Gas prices are rising in Utah, apparently driven in part by the solar eclipse later this month.

“West Coast refineries are ramping up production in anticipation of the Aug. 21 eclipse, which will draw more than a million sky-watchers to Oregon, Idaho and Wyoming,” said AAA Utah spokesman John Moreno.

The anticipated migration to observe the full eclipse is likely to drive increases at gas stations along the way, he said, adding to a traditional seasonal climb. “AAA predicted prices would increase late in summer due to high travel demand and a reduction in global oil supply.”

Chicago-based petroleum industry analyst Patrick DeHaan at GasBuddy.com thinks rising gas costs have a lot less to do with the eclipse than more traditional pricing factors.

“To suggest refineries are ramping up production for the eclipse is pretty wild. You can thank bigger global supply and demand factors for the way things are moving,” he said, citing political and economic chaos in oil-rich Venezuela and higher U.S. domestic production as issues that “absolutely have an impact.”

Moreno said Utahns paid an average of $2.47 for a gallon of unleaded gasoline on Wednesday, two cents less than a month ago. The decline could have been more, Moreno said, but after slipping steadily for most of the summer, gas prices have been easing up for the past 10 days.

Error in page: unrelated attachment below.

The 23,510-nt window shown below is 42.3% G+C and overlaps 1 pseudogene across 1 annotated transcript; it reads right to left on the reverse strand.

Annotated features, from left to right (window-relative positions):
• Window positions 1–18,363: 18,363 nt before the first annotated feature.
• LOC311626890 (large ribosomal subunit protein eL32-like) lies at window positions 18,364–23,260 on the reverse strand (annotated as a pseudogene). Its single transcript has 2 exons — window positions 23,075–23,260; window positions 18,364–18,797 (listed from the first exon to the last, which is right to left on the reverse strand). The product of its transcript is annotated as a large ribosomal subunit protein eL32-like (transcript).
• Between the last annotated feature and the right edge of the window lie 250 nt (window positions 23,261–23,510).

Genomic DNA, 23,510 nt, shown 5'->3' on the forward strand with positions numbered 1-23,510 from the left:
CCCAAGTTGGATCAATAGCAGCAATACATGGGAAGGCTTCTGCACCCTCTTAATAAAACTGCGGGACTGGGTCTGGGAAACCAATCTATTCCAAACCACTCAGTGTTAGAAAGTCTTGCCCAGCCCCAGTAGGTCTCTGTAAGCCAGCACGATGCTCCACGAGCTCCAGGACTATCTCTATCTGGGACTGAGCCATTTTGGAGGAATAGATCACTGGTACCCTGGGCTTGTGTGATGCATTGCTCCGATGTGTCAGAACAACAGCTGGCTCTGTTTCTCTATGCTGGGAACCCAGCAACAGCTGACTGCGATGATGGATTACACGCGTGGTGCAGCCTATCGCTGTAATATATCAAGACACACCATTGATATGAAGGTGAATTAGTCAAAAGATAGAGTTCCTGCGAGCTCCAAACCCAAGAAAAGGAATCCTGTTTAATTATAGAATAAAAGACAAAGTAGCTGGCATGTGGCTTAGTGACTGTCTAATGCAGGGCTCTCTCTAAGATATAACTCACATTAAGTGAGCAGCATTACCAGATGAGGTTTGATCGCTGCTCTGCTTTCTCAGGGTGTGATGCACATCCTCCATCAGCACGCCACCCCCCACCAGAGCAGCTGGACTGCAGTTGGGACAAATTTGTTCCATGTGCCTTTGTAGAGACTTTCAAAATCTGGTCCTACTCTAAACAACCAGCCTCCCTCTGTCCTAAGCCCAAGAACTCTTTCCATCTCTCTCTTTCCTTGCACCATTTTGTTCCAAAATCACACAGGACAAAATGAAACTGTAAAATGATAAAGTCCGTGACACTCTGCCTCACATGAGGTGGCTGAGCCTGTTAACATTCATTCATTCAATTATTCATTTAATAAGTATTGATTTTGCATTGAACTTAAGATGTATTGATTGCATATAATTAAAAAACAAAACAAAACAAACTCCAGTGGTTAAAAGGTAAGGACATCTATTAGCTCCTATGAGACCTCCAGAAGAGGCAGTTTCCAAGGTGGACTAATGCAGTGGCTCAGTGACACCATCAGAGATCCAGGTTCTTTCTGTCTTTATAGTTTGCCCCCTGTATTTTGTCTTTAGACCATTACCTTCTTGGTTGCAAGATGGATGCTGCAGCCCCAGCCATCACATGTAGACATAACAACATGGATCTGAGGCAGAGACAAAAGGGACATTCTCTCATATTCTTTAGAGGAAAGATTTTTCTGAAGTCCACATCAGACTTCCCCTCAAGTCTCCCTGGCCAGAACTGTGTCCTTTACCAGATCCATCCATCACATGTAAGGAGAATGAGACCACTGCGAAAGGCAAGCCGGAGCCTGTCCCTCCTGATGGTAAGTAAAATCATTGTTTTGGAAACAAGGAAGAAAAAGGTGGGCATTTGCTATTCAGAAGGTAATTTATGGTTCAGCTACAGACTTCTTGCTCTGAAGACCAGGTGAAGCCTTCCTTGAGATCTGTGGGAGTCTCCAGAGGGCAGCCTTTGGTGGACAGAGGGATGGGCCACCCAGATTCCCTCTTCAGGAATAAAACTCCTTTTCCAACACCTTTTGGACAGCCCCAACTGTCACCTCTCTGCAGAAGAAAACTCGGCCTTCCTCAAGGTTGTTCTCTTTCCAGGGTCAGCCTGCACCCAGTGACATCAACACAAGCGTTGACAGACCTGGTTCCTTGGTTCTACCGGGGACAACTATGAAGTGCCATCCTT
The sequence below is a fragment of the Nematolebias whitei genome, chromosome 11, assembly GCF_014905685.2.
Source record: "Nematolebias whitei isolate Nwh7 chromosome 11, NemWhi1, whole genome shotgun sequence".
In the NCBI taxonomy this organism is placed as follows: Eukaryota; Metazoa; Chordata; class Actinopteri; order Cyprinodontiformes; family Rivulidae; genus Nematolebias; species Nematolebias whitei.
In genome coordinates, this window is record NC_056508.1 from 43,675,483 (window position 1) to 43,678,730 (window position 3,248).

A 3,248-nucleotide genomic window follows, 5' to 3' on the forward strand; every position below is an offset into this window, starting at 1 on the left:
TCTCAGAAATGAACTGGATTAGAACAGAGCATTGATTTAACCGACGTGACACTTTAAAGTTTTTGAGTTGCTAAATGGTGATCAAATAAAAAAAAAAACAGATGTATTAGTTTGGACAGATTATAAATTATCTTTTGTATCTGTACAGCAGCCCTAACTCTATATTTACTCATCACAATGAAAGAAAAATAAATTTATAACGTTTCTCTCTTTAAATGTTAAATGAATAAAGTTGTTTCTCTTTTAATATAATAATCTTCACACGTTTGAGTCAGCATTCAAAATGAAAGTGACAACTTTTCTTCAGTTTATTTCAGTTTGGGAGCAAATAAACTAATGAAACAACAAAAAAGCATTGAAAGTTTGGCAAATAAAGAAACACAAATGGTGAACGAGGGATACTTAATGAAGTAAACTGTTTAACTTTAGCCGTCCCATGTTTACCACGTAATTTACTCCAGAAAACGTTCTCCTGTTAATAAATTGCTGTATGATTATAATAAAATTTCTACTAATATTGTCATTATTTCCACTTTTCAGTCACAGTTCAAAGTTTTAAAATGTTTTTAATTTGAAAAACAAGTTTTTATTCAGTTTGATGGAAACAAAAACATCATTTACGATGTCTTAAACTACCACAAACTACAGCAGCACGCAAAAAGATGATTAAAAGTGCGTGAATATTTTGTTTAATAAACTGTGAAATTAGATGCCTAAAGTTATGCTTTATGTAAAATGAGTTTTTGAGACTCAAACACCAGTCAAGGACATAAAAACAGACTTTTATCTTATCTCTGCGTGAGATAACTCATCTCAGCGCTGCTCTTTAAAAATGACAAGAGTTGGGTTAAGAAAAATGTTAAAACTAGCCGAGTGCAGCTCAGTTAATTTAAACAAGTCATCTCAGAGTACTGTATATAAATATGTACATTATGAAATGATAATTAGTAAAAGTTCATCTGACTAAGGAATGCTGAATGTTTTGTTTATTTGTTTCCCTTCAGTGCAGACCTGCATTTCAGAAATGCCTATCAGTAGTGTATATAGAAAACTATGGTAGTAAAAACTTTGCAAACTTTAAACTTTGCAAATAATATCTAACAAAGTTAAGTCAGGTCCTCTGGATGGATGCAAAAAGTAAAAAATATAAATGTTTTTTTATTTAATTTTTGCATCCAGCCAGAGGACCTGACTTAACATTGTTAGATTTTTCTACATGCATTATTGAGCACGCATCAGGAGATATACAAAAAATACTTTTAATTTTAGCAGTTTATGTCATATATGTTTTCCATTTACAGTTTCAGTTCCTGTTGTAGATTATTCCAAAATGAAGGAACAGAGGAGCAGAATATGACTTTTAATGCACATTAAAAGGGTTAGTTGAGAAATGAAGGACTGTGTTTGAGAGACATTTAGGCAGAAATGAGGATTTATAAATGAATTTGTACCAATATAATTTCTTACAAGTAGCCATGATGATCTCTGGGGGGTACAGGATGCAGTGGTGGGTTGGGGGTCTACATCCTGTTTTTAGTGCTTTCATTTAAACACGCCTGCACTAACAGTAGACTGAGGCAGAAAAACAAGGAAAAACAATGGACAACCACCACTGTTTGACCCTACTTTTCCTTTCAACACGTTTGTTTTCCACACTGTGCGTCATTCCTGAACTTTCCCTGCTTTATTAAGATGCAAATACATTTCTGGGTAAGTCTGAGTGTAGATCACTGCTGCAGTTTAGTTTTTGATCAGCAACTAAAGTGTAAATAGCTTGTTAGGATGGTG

Drivers in Salt Lake City paid an average of $2.42 per gallon, down two cents from a month earlier. The honor for cheapest gas in Utah went to Ogden, whose $2.41-per-gallon average this week was barely better than Salt Lake City’s. Provo was next at $2.43 per gallon.

Gas prices were highest in Moab, rising three cents over the past month to $2.75 per gallon for regular. St. George experienced the biggest monthly increase — 6 cents — in seeing its pump price climb to an average of $2.61 a gallon.

Logan and Vernal came in, respectively, at $2.46 and $2.48 per gallon, Moreno said.

Nationally, the average cost of gas was $2.35 a gallon, 20 cents more than in the second week of August last year. Still, it’s markedly better than the average price of $2.53 a gallon in mid-August of 2015 and $3.50 a gallon in 2014.